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Oct 21, 2017 05:15 PM IST | Source: Moneycontrol.com

Govt says no changes to ceiling price methodology of scheduled drugs

“The Government has been examining the Drugs (Prices Control) Order, 2013 (DPCO) with a view to enhancing the accessibility and affordability of essential medicines at reasonable prices to the poor and needy while providing sufficient opportunity for innovation and competition to support the growth of the Pharmaceutical Industry,” said the Department of Pharmaceuticals (DoP) in a statement on Friday.

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In a bid to allay fears of pharmaceutical industry, the Union government said that any changes in the methodology of calculating ceiling prices of scheduled medicines are presently not under consideration.

“Scheduled drugs” are medicines that fall under price control as per DPCO.

“The Government has been examining the Drugs (Prices Control) Order, 2013 (DPCO) with a view to enhancing the accessibility and affordability of essential medicines at reasonable prices to the poor and needy while providing sufficient opportunity for innovation and competition to support the growth of the Pharmaceutical Industry,” said the Department of Pharmaceuticals (DoP) in a statement on Friday.

The government said it has been actively interacting with the industry and other stakeholders on these issues.

“Any impression regarding tightening of price control is both misleading and misplaced,” the DoP press statement said.

The Indian drug industry was unnerved by media reports about a proposed amendment by a committee under DoP joint secretary to scrap the current method of fixing the ceiling price of drugs based on simple average of brands having market share of over 1 percent.

Public health activists for long argued against taking simple average of over 1 percent market share brands, calling it industry-friendly policy.

According to people with knowledge of the proceedings - a committee under DoP joint secretary Sudhanshu Pant had been asked in April to submit a report on amendments to DPCO 2013.

The government wanted the committee's recommendations vetted by DoP and the National Pharmaceutical Pricing Authority (NPPA).

The government also tried to play down the extent of price controls.

“Under the provisions of DPCO, the prices of only those medicines are fixed which are in the National List of Essential Medicines (NLEM), numbering about 850 against more than 6,000 medicines available in the market of various strengths and dosages,”

“This constitutes approximately 17% of the total pharmaceuticals market, in value terms. There is an Expert Committee which continuously evaluates the list of Essential Medicines,” the press statement added.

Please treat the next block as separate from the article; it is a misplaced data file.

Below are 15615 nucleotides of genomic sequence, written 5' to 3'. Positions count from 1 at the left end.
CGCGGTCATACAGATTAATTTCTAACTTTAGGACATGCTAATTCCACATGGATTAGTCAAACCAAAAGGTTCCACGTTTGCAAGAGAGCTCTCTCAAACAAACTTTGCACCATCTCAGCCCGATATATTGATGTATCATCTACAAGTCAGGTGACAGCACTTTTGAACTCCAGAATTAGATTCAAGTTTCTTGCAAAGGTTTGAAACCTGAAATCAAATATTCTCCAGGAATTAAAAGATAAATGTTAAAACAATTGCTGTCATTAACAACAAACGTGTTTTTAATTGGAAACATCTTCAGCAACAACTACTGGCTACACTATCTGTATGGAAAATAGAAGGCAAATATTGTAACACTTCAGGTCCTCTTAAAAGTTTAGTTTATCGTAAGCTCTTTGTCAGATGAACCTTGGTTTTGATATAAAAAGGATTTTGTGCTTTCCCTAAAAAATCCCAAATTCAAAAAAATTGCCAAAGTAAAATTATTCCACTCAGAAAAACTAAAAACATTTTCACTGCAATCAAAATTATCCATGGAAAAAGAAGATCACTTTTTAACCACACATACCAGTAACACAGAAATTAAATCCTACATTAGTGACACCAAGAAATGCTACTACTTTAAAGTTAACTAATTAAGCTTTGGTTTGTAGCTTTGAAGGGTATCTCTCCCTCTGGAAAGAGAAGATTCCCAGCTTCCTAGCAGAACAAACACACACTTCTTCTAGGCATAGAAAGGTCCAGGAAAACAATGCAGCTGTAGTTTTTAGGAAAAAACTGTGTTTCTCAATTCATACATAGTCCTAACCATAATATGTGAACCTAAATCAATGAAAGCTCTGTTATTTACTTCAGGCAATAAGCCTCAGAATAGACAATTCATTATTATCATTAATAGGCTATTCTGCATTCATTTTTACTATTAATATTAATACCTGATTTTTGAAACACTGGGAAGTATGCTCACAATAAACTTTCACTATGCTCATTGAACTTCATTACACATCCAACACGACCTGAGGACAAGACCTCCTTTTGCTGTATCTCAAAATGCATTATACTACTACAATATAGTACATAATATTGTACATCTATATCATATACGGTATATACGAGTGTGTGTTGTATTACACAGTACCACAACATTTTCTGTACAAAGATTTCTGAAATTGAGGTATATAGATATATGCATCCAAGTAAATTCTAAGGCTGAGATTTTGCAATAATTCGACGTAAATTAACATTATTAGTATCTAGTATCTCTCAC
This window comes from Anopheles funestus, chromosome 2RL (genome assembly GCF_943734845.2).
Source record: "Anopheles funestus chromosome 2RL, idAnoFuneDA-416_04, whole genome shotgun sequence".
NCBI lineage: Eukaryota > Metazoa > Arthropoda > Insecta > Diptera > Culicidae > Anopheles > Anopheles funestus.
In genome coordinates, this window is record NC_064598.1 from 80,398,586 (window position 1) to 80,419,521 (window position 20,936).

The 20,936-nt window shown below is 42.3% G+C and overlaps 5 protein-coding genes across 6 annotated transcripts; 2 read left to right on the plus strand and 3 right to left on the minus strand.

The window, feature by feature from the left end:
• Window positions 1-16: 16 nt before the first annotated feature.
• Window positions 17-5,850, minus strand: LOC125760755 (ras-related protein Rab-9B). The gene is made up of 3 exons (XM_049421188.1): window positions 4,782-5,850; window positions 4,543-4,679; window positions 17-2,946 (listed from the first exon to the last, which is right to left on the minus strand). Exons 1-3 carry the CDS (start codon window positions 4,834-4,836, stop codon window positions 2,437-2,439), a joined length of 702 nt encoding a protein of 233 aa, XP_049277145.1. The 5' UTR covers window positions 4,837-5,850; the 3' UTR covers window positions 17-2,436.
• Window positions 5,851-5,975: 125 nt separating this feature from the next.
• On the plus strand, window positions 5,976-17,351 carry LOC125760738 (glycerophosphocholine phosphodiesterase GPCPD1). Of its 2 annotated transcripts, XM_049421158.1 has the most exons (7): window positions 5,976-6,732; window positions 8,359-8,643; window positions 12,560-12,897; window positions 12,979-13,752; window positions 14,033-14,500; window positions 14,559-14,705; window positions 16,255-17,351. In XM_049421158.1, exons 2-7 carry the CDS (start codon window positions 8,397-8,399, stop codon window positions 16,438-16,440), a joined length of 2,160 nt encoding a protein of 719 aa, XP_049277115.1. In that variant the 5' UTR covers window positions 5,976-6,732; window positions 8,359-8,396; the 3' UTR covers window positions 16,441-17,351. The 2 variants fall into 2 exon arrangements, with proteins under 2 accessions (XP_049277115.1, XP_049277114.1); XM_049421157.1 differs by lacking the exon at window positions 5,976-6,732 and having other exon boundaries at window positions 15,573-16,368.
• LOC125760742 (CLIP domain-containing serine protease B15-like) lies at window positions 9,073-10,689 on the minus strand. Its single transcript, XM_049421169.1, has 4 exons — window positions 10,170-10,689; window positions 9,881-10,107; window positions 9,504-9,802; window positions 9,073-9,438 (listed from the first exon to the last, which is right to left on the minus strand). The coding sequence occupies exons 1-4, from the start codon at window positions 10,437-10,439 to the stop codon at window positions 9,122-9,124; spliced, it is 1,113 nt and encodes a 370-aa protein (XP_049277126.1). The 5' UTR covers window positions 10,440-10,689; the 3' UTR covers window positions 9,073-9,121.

The government said the important issues under its consideration include treating the drugs which have become non-scheduled as non-scheduled drugs without any freezing of their prices for a further year; revision of the list of scheduled medicines on the basis of revision of NLEM by incorporating only additions and deletions to the list so that the prices of only ‘’new medicines” which are added to the NLEM will be fixed by NPPA; limiting the determination of overcharged amount of a medicine found to be sold at higher than the ceiling price to the stock available with the defaulter; and in case of negative Wholesale Price Index (WPI), mandating the NPPA to change the ceiling price of scheduled drugs and not require the individual drugs to also reduce their MRPs if they are already lower than such revised ceiling price; etc.

Considers changes to "new drugs" pricing method

As regards “new drugs” as defined in DPCO 2013, the Government said it is considering a change in the method of approving their prices.

The government didn't provide specific details about its plan but said it is in consultation with the industry to explore doing away with the present practice of deciding a new price for each applicant of “new drug”, which is causing considerable time delay in launch of the new drugs in the market by the manufacturers.

A “new drug” as per DPCO, 2013 means a formulation launched by an

existing manufacturer of a drug of specified dosages and strengths as listed in the NLEM by combining the drug with another drug either listed or not listed in the NELM.

Industry body Indian Pharmaceutical Alliance (IPA) that represents large Indian drug makers welcomed the clarifications issued by the DoP on the Proposed Amendments to the DPCO.

"They allay industry’s misgivings about the shape of things to come," said DG Shah, Secretary General of IPA.

Shah also said sought government to provide more clarity on its proposal to change in the method of approving their prices.

"The IPA expects that the DoP also confirms that this proposal is not under consideration, as such a move will expand the span of price control, discourage competition and jeopardise growth of the industry. "New Drugs” is the main driver of growth of the industry," Shah added.
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